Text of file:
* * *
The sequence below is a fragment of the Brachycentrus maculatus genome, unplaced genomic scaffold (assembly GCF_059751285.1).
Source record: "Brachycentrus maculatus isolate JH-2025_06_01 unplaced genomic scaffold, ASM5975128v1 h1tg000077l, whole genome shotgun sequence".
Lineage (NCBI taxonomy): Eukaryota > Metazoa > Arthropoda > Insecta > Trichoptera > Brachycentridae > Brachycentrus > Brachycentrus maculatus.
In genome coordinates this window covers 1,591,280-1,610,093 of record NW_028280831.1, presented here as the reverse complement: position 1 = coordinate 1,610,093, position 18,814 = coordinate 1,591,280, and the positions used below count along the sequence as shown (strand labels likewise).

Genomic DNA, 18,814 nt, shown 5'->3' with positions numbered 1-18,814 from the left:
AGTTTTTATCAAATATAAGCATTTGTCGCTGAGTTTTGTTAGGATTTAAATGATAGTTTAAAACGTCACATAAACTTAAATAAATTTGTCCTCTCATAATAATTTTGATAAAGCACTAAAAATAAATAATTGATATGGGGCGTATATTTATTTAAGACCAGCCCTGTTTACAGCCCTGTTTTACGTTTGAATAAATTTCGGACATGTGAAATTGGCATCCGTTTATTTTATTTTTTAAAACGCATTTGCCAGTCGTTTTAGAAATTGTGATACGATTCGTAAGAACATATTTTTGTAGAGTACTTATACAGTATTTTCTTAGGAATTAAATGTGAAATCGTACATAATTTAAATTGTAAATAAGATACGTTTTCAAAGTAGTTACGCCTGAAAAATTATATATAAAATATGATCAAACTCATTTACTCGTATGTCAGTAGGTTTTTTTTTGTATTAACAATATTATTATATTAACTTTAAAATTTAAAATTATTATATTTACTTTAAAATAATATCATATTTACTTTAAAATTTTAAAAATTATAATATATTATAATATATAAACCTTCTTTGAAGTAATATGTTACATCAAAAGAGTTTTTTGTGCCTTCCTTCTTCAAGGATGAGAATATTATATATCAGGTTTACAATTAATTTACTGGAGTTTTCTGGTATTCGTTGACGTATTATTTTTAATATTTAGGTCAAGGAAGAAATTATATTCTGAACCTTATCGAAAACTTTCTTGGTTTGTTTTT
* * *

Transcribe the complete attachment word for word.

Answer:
The sequence below is a fragment of the Brachycentrus maculatus genome, unplaced genomic scaffold (assembly GCF_059751285.1).
Source record: "Brachycentrus maculatus isolate JH-2025_06_01 unplaced genomic scaffold, ASM5975128v1 h1tg000077l, whole genome shotgun sequence".
Lineage (NCBI taxonomy): Eukaryota > Metazoa > Arthropoda > Insecta > Trichoptera > Brachycentridae > Brachycentrus > Brachycentrus maculatus.
In genome coordinates this window covers 1,591,280-1,610,093 of record NW_028280831.1, presented here as the reverse complement: position 1 = coordinate 1,610,093, position 18,814 = coordinate 1,591,280, and the positions used below count along the sequence as shown (strand labels likewise).

Genomic DNA, 18,814 nt, shown 5'->3' with positions numbered 1-18,814 from the left:
AGTTTTTATCAAATATAAGCATTTGTCGCTGAGTTTTGTTAGGATTTAAATGATAGTTTAAAACGTCACATAAACTTAAATAAATTTGTCCTCTCATAATAATTTTGATAAAGCACTAAAAATAAATAATTGATATGGGGCGTATATTTATTTAAGACCAGCCCTGTTTACAGCCCTGTTTTACGTTTGAATAAATTTCGGACATGTGAAATTGGCATCCGTTTATTTTATTTTTTAAAACGCATTTGCCAGTCGTTTTAGAAATTGTGATACGATTCGTAAGAACATATTTTTGTAGAGTACTTATACAGTATTTTCTTAGGAATTAAATGTGAAATCGTACATAATTTAAATTGTAAATAAGATACGTTTTCAAAGTAGTTACGCCTGAAAAATTATATATAAAATATGATCAAACTCATTTACTCGTATGTCAGTAGGTTTTTTTTTGTATTAACAATATTATTATATTAACTTTAAAATTTAAAATTATTATATTTACTTTAAAATAATATCATATTTACTTTAAAATTTTAAAAATTATAATATATTATAATATATAAACCTTCTTTGAAGTAATATGTTACATCAAAAGAGTTTTTTGTGCCTTCCTTCTTCAAGGATGAGAATATTATATATCAGGTTTACAATTAATTTACTGGAGTTTTCTGGTATTCGTTGACGTATTATTTTTAATATTTAGGTCAAGGAAGAAATTATATTCTGAACCTTATCGAAAACTTTCTTGGTTTGTTTTT